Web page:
I like that you point out the realness of the Sportatorium because a lot of film depictions of wrestling has this "WWE gloss" to everything. But I watch "The Iron Claw" and I'm like, "That's wrassling." So what was your approach in how to capture that feeling?

Wrestling is at its best when it's storytelling. And so it's the same thing where it's just like, you're telling a story, it just happens to be wrestling. And some of the ways we've got into that was to wrestle full matches and to have the story play out in a full match. We trained the guys to be able to do that. And we had a live audience, so we just fully immersed in the matches and in the place. My production designer and I just worked rigorously on trying to recreate the Sportatorium the best we could with the space that we had and the details. I always want to feel it. 

When I make a film, I always want to feel the place. And you can't really articulate to somebody how to do that. It's like an instinctual thing when we're making it. It's like, we're looking at the monitor, watching the footage being like, "Are we feeling it? Is the texture coming across?" And it's only something you see live and you make these little tweaks to make it happen. It's hard to put into words. It's just making sure it feels right.

It's palpable. My brain knew I was watching Zac Efron, but then he went off the top rope and kayfabe took over.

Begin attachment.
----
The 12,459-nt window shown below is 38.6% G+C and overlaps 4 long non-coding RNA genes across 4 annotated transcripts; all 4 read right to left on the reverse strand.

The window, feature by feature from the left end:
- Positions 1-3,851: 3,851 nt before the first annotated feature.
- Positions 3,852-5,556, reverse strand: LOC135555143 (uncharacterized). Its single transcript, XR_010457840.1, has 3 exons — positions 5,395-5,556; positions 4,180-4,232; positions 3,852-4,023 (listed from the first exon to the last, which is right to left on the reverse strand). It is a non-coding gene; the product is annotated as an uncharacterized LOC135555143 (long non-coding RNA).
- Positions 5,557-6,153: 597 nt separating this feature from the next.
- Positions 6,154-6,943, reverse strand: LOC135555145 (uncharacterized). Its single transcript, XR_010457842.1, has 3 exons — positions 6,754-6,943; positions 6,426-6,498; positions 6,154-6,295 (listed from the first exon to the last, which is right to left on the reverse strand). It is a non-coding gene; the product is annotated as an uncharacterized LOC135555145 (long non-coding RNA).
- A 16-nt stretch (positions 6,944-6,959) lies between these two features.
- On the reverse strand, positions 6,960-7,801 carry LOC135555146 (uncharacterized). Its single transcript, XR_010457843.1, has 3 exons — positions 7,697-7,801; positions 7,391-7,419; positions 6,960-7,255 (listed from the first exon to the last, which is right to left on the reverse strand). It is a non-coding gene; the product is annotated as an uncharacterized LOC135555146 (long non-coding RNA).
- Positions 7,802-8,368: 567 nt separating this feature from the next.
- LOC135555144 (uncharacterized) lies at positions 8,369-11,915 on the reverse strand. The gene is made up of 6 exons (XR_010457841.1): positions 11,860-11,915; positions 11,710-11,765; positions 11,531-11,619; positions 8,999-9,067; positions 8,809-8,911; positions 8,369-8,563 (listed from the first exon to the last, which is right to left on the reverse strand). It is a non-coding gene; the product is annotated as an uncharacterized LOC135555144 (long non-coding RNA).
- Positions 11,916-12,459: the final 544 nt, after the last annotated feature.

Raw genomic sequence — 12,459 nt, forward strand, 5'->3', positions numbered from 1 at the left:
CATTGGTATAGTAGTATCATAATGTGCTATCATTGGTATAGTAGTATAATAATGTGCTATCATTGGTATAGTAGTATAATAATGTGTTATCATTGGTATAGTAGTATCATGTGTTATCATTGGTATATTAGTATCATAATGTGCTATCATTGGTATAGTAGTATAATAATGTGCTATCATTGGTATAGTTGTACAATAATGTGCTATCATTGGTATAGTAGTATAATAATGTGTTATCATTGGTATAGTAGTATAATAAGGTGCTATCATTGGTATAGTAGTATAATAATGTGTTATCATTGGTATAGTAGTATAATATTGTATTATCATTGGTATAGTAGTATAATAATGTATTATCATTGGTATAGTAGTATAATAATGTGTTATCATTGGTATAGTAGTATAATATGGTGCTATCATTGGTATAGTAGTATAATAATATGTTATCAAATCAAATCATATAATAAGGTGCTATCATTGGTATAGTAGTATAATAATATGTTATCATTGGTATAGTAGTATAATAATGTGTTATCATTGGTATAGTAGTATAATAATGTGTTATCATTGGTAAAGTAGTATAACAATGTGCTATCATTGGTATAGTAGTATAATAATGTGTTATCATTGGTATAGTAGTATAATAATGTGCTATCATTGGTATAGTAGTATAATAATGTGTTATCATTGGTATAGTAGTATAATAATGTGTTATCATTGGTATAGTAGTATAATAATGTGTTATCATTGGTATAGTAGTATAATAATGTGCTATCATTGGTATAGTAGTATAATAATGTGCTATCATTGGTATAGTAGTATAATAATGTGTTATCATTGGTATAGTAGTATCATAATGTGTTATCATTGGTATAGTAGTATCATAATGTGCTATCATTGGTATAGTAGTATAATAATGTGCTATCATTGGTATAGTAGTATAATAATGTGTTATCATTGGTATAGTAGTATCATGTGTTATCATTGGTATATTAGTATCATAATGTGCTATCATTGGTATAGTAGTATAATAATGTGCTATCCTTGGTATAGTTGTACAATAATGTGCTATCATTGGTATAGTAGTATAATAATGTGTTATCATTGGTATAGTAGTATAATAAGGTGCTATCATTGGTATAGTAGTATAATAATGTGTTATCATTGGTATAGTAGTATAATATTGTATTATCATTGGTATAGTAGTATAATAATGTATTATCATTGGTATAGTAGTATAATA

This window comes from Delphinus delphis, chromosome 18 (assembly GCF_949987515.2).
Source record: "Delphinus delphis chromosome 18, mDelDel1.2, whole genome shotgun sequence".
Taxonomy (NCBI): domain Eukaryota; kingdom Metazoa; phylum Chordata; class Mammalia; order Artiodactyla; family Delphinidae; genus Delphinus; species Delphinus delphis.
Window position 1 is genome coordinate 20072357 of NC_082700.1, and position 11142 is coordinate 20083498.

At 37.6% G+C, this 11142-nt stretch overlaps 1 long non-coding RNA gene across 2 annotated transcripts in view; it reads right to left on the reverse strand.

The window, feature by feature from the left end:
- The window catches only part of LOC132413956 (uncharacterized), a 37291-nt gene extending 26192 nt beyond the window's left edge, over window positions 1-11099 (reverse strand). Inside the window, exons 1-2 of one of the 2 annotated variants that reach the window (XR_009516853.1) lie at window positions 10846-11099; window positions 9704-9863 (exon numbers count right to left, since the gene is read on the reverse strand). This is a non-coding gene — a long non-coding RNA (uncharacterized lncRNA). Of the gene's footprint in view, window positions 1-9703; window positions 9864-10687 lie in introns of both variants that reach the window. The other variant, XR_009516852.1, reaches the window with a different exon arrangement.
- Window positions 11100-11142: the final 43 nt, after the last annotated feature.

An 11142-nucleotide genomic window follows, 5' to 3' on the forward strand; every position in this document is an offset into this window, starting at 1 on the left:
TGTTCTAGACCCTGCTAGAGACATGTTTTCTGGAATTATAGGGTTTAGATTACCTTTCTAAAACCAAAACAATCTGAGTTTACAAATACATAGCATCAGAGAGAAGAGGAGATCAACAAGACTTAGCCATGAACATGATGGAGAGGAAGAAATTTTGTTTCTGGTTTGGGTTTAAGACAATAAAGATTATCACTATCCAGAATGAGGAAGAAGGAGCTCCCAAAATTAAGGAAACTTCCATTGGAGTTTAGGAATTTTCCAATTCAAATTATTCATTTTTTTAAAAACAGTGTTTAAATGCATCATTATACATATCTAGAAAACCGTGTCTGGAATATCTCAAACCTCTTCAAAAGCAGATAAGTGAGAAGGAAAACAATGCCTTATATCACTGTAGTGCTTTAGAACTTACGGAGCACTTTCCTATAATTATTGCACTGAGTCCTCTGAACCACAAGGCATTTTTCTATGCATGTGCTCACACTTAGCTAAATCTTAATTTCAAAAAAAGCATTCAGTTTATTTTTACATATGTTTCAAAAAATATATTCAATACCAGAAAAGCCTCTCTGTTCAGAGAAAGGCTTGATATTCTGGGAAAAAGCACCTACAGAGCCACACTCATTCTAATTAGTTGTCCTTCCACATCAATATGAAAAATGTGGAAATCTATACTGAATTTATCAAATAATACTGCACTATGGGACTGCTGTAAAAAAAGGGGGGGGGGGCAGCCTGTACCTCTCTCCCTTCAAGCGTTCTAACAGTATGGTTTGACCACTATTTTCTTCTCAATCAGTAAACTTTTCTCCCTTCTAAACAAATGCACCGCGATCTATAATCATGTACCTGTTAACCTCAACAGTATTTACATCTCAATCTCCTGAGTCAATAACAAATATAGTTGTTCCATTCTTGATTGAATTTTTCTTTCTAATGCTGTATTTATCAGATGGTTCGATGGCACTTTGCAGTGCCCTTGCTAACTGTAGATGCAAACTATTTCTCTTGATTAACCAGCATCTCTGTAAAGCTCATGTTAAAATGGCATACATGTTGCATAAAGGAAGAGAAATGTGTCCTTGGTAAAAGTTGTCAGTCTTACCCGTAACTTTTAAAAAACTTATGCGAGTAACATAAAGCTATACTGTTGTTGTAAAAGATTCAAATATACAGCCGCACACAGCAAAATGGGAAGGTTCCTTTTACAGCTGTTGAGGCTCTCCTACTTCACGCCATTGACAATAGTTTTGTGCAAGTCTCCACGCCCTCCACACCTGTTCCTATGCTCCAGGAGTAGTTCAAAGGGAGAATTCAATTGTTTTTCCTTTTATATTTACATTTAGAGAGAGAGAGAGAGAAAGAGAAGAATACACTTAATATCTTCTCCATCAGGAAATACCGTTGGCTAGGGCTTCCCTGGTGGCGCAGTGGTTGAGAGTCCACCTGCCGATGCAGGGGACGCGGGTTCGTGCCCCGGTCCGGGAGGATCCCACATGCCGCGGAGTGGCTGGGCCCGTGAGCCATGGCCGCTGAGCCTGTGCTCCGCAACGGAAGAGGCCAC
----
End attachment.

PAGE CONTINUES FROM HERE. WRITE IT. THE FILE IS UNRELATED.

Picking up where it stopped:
Thank you.

The trick to avoiding exploitation is to focus on the people

This is not an easy story to tell. And I feel like because of how many tragedies exist just in the history of wrestling, there's almost this inherent exploitative nature when people talk about wrestling tragedies. But this movie feels very respectful and honoring of this legacy. So approaching this material, how do you avoid those easy trappings?

Just trying to think about the people. Just always trying to think about the human side of it and always thinking about the human experience of those losses and just wanting to try and feel what it felt like for them. And you're never going to be able to do that fully because you can't tell a life fully in a movie. You can't tell a family life fully in a movie. But if you can create a piece of that emotion or just a piece of that experience or a moment from that experience that resonates. Again, it's just bringing it back to instinct and heart and just trying to give it that respect and give those feelings that respect and think about the character and just always thinking about the character's journey and how to do that in an honest way.